SUBLETTE COUNTY – It’s been a long, long road since veterinarian Rex. F. Rammell first contested four citations for violating a state livestock law by not carrying brand inspections for horses he trailered from Sweetwater to Sublette County – on June 27, 2019.
Over the misdemeanor case’s three-plus years, different judges and lawyers have weighed in as Rammell argued Wyoming’s brand inspection law was unconstitutional.
Wyoming Statute 11-21-103(a) gives any inspector, game warden or peace officer the authority to stop, inspect and search a livestock carrier, with or without a warrant, to examine the owner’s permit and the livestock inside.
Where it started
Rammell was driving a truck pulling a horse trailer when Sublette County Deputy Ty Huffman stopped him and asked for brand inspections for five horses, one a foal. Rammell received five citations, later reduced to four, for not having the paperwork.
Rammell represented himself in Sublette County Circuit Court where Judge Curt Haws assigned the case to Magistrate Clay Kainer. Rammell and then-deputy county attorney Stan Cannon argued in November 2019 before Magistrate Kainer about whether the livestock check was a proper search and seizure.
Rammell wanted the incident report thrown out as evidence before his Jan. 14, 2020, trial.
On Dec. 10, 2019, Magistrate Kainer ruled for Rammell, saying he would not restrict testimony of Rammell’s proposed witnesses on that issue – including Sheriff KC Lehr – until the trial.
“(Rammell) asserts in sum that the seizure of his vehicle on June 27, 2019, by law enforcement was not supported by probable cause or reasonable suspicion,” Kainer’s order said. “At hearing, the State conceded that based upon Deputy Huffman’s report there was no reasonable suspicion much less probable cause at the time Deputy Huffman conducted the traffic stop of (Rammell’s) vehicle, the state relies upon Wyoming Statute 11-21-103(a).”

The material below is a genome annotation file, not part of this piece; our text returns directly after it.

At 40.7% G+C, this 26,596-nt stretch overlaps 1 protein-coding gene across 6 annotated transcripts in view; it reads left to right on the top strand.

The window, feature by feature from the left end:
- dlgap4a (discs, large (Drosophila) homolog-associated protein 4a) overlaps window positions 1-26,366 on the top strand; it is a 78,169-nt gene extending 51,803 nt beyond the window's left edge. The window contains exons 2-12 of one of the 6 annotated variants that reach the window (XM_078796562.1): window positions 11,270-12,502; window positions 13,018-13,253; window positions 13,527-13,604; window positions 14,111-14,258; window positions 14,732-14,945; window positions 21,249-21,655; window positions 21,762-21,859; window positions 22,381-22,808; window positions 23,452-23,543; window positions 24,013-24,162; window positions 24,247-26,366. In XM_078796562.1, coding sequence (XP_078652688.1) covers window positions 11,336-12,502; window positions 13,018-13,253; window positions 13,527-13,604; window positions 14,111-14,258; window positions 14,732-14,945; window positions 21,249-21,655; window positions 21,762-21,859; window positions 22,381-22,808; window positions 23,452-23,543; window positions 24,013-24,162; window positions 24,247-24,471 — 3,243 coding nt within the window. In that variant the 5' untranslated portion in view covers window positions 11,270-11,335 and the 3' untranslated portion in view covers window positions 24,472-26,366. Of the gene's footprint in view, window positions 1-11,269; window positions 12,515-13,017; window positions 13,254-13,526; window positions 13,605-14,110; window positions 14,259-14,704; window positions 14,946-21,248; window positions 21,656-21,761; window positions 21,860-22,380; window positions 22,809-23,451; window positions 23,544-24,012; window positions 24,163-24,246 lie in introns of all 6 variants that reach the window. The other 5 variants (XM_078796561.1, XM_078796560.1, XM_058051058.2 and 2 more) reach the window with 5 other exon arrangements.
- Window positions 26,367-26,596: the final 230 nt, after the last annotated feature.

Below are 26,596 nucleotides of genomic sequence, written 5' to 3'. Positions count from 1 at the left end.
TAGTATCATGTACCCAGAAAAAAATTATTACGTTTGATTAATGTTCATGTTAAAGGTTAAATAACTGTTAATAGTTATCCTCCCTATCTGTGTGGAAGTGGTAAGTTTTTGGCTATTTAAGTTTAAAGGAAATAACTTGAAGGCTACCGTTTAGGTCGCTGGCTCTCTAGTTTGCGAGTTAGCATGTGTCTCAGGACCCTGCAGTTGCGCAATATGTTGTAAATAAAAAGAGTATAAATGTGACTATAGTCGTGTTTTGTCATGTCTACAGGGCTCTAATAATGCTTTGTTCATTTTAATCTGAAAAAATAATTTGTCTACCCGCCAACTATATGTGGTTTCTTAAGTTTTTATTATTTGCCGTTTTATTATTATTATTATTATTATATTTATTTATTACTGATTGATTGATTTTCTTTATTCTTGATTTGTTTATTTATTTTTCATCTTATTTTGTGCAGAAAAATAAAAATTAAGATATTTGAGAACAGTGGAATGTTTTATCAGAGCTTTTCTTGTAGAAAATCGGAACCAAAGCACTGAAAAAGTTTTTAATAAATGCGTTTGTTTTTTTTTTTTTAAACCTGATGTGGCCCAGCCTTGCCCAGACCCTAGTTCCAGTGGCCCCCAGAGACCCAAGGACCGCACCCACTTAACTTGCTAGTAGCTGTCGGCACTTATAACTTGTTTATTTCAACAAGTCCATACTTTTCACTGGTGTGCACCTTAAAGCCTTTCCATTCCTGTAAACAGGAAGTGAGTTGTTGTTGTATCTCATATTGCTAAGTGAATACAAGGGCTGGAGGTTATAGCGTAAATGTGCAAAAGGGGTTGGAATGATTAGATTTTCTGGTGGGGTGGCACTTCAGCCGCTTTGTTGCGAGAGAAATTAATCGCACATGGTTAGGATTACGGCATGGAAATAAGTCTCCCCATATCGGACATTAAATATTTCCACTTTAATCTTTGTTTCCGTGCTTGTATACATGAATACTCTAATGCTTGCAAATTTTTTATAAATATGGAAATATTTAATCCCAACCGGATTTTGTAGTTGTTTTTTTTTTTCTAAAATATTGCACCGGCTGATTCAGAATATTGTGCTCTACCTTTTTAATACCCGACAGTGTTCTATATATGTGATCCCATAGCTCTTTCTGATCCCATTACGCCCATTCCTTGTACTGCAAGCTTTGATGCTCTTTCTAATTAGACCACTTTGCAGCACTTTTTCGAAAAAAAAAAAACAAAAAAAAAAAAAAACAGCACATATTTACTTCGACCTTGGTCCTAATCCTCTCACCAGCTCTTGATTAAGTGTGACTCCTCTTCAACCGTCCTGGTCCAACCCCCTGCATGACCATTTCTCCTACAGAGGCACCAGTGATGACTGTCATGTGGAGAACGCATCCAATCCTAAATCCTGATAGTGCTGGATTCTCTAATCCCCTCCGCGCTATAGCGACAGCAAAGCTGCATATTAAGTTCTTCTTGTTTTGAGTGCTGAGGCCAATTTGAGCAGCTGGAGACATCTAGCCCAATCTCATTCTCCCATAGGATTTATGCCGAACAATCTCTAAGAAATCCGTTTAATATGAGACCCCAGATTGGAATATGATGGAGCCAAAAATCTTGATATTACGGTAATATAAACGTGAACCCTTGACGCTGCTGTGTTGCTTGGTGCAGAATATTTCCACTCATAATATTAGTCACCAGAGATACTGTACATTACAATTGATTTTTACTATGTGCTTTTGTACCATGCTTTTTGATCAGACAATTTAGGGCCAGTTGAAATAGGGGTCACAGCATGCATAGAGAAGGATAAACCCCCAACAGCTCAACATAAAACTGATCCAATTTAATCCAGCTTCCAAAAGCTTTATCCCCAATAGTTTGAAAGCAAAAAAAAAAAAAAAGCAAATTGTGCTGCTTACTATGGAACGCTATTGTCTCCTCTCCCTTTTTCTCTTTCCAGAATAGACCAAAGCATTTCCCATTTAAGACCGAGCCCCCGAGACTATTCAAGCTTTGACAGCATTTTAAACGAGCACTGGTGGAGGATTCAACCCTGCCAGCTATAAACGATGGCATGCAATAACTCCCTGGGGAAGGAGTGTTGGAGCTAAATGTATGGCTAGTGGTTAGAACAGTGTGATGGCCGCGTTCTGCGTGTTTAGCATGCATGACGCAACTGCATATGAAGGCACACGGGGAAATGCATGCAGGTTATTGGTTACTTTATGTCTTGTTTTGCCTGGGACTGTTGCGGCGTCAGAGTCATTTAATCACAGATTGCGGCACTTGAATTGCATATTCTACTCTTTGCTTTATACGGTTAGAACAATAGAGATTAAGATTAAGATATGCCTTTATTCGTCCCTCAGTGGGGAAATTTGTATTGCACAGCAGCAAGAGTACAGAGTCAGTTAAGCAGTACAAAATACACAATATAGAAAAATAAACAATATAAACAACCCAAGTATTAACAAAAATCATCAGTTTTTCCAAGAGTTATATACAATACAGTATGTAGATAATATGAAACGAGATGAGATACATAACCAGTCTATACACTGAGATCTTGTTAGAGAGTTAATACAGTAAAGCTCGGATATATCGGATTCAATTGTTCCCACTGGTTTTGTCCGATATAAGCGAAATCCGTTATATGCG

No probable cause
The magistrate cited pertinent constitutional case law that a warrantless stop must relate to commercial property in a closely regulated industry and whose operation poses a significant risk to public welfare.
“Deputy Huffman observed a pickup truck with a trailer containing four to five horses and turned his vehicle around to conduct a ‘livestock inspection.’ There is no evidence (the deputy) knew or suspected that the driver, vehicle, trailer or livestock were engaged in a commercial activity,” he wrote. “Deputy Huffman merely observed a pickup pulling a trailer with horses and decided to seize the driver and vehicle.”
State failed burden
Kainer said the law was “in essence, a theft detection and prevention statute.”
“Based on the foregoing, the Court finds that the State has failed to meet the burden imposed upon it by the U.S. Constitution to demonstrate that the warrantless seizure of (Rammell’s) vehicle was not unreasonable. Accordingly, any evidence obtained after Deputy Huffman ‘activated’ his lights was obtained illegally and shall not be admissible at trial.”
Sublette County Attorney Mike Crosson said the order nullified the state’s trial evidence. Options could include dismissing the charges – but Crosson sought a higher court’s “more favorable” interpretation or at least clarification.
He also argued Kainer was not properly appointed and approved as a Circuit Court magistrate
Judge Haws reviewed Kainer’s ruling and upheld it. To challenge it, Crosson submitted the case to 4th District Court Judge John Fenn, who remanded Kainer’s ruling. The Wyoming Attorney General’s Office also participated due to the question of the law’s constitutionality.
Years of court hearings with several judges presiding brought Rammell’s case to trial last year in Circuit Court, where he was found guilty and sentenced to fines.
Rammell appealed his conviction to 9th District Court Judge Marv Tyler, where he, Crosson and WAGO attorneys filed briefs and began oral arguments. That hearing ran over its allotted time and a follow-up hearing was not scheduled so the civil case languished.
On July 22, Crosson submitted a motion asking Judge Tyler if parties should set a new oral argument hearing or if the judge would rule on the appeal “without further argument.”
Several days later, Judge Tyler assigned the appeal to his “brief only docket.”
On Sept. 30, Judge Tyler affirmed the Circuit Court’s previous judgment and sentence.